Focus on the Ill-Gotten Gains of the Rich Instead of Their Tax Rates

President Obama's rhetoric about wealthy entrepreneurs is unfair to some and insufficiently harsh toward the subset he's most likely to know.

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Do rich entrepreneurs owe their success to their own efforts or the commonweal? James Joyner has a good answer. "Of course nobody got rich totally on their own," he writes. "Of course the fabled 'job creators' rely on the infrastructure we built collectively, whether it be roads and bridges, an educated workforce, relative safety from crime, a reasonably functional judicial system and what have you. But those building blocks were in place for those who didn't get rich, too, so of course those who did deserve the lion's share of the credit for the fruits of their labor."

That sounds more sensible to me than what President Obama said, and I'm presuming the charitable interpretation of his remarks. Consider an enterprise like this one. The Internet began as a government project. It's indispensable to every digital business. In that sense, it is true that the owner of and its many employees didn't make it a successful enterprise alone. But the same infrastructure was available to my former colleagues at Culture11, a web magazine that ran out of money, and to those who've never started an e-business. Failed entrepreneurs didn't do it on their own either.   

Being part of American society creates an obligation on the part of profitable enterprises to pay taxes. It is prudent to set tax rates high enough to balance the budget and maximize returns to infrastructure. There are strong arguments for a progressive tax code. But the truism that successful enterprises didn't do it on their own isn't itself a sound argument for their paying more. With equal access to the shared physical and legal infrastructure of the U.S., successful businesses performed better than the competition and risked more than those who never entered it.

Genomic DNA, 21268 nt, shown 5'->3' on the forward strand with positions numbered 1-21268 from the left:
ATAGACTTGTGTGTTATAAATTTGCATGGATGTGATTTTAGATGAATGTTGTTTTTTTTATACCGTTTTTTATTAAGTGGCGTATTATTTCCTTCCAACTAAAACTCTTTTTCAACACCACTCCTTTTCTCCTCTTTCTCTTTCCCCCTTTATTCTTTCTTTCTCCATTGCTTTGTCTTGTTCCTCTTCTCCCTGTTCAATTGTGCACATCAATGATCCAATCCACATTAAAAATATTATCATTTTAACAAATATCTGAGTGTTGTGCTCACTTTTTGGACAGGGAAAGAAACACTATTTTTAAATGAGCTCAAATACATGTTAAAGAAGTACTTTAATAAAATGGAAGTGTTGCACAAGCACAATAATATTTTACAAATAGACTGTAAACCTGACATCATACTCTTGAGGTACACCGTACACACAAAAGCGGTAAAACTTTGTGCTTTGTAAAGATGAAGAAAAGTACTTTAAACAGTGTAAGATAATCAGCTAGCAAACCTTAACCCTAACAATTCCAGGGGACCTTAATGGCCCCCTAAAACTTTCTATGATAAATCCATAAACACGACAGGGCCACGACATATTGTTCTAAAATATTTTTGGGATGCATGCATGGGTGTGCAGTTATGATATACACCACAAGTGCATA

They're entitled to the gains that result.

President Obama's alternative formulation is flawed in two ways. Julian Sanchez best articulates one of them. We obviously need to "do things together" to succeed, he acknowledges.

But as Aaron Powell and Jason Brennan rightly ask, why should we assume that "we" and "together" has to mean "through government"? Why can't "we" do things "together" by ... well, forming businesses? Clubs? Civic organizations? Churches? If we're assigning credit for past achievements -- and implicitly, the debt we owe for them -- why the federal government and not, say, our fellow citizens directly, or state and municipal authorities, or the whole of humanity engaged in mutually enriching global trade? Of course, there are solid arguments why certain things we build together -- roads, for one -- will generally not be adequately supplied unless we do them through government. But as Aaron Powell points out, if we limit ourselves to these kinds of examples, we arguably end up with a pretty libertarian conception of government.

Questioning why shared projects should be accomplished via the federal government is a particularly pertinent question in an era when it funnels so many tax dollars toward Wall Street bankers, Blackwater mercenaries, and the Orwellian infrastructure of the Transportation Security Administration. While getting groped at the airport I've never seen one of those signs that say, "Your tax dollars at work," but I never forget who is paying the hand that creeps up my thigh.

The skeptical reader might by now be thinking that lots of rich people don't in fact deserve their wealth. They're absolutely right. And progressives like Barack Obama would better serve the country's interests if they focused on preventing ill-gotten gains from being got. These illegitimate gains mostly spring from the fact that wealth makes it easier for people to game the system. As Joyner says, summarizing an argument made by his co-blogger, "the rich got there either by direct rent-seeking or by indirect government subsidies like intellectual property protection."

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Conor Friedersdorf is a staff writer at The Atlantic, where he focuses on politics and national affairs. He lives in Venice, California, and is the founding editor of The Best of Journalism, a newsletter devoted to exceptional nonfiction.

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